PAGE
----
Children (n = 22) who had been diagnosed with salt-losing forms of adrenal hypoplasia (19 isolated cases, 3 familial), and who were negative for mutations in DAX1 (NR0B1) and SF1 (NR5A1).
MC2R mutations were found in three individuals or kindred (I: homozygous S74I; II: novel compound heterozygous R146H/560delT; III: novel homozygous 579-581delTGT). These changes represent severely disruptive loss-of-function mutations in this G-protein coupled receptor, including the first reported homozygous frameshift mutation. The apparent disturbances in sodium homeostasis were mild, manifest at times of stress (e.g. infection, salt-restriction, heat), and likely resolved with time.
MC2R mutations should be considered in children who have primary adrenal failure with apparent mild disturbances in renin-sodium homeostasis. These children may have been misdiagnosed as having salt-losing adrenal hypoplasia. Making this diagnosis has important implications for treatment, counselling and long-term prognosis.
[show abstract][hide abstract] ABSTRACT: A male presented at age 2.2 years with a 6-week history of intermittent vomiting and hyperpigmentation. Investigations showed salt wasting with hyperkalaemia, a grossly impaired cortisol response to ACTH stimulation, elevated renin and ACTH. Family history revealed that two maternal uncles had died soon after birth. A third uncle failed to thrive during infancy but improved with a course of cortisone, then being untreated until further investigation revealed adrenal insufficiency. A fourth uncle died aged 10 days, with urinary salt loss and hypoplastic adrenal glands at postmortem. Molecular studies on the proband, his mother, maternal grandmother, and surviving uncle showed a novel C to G substitution at nucleotide position 794 (missense mutation T265R) in the DAX1 (NR0B1) gene. The proband has responded well to steroid replacement but has proved sensitive to 9alpha-fludrocortisone treatment, developing hypertension on a dose of 133 microg/m(2)/day. At 8.8 years he was noted to have testicular volumes of 4 ml, despite no other evidence of secondary sexual development and prepubertal gonadotrophin levels. Novel features of this family include a novel DAX1 mutation, marked variability in age of presentation, hypertension on 'standard' doses of 9alpha-fludrocortisone and mild testicular enlargement.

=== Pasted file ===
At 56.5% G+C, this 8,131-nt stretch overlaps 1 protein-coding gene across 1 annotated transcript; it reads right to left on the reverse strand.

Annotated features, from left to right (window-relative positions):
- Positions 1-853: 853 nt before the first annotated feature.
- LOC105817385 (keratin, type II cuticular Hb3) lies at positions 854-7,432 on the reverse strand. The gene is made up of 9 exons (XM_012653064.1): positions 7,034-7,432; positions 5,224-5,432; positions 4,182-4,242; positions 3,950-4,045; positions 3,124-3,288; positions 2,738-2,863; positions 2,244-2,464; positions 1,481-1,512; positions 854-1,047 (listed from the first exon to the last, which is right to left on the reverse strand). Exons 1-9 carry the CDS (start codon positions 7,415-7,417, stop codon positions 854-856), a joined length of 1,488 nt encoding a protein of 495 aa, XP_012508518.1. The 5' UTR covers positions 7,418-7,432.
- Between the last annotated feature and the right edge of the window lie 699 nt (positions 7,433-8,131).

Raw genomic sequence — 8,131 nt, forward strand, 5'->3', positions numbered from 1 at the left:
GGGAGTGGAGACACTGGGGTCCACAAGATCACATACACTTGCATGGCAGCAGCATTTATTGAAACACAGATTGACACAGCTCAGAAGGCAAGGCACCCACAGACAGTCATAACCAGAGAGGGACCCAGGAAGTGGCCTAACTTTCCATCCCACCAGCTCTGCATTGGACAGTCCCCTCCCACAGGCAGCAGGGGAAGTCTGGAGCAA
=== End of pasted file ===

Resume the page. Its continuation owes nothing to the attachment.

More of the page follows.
Hormone Research 02/2007; 68(1):32-7. · 2.48 Impact Factor
[show abstract][hide abstract] ABSTRACT: The GnRH receptor plays a central role in regulating gonadotropin synthesis and release, and several mutations in the GNRHR gene have been reported in patients with idiopathic or familial forms of isolated hypogonadotropic hypogonadism (IHH).
The objective of the study was to investigate whether partial loss-of-function mutations in the GnRH receptor might be responsible for delayed puberty phenotypes.
Patients included sibling pairs with delayed puberty (n = 8) or those in whom one brother had delayed puberty and another had hypogonadotropic hypogonadism (n = 3).
Methods included mutational analysis of the GNRHR gene.
A homozygous R262Q mutation in the GnRH receptor was identified in two brothers from one family. In this kindred, the proband presented at 15 yr of age with delayed puberty. After a short course of testosterone, he seemed to be progressing through puberty appropriately and was discharged from follow-up. His younger brother was also referred with delayed puberty but showed little progress after treatment. Frequent sampling revealed detectable but apulsatile LH and FSH release. His clinical progress was consistent with IHH, and he requires ongoing testosterone replacement.
Homozygous partial loss-of-function mutations in the GnRH receptor, such as R262Q, can present with variable phenotypes including apparent delayed puberty. Ongoing clinical vigilance might be required when patients are discharged from follow-up, especially when there is a family history of delayed puberty or IHH because oligospermia and reduced bone mineralization can occur with time.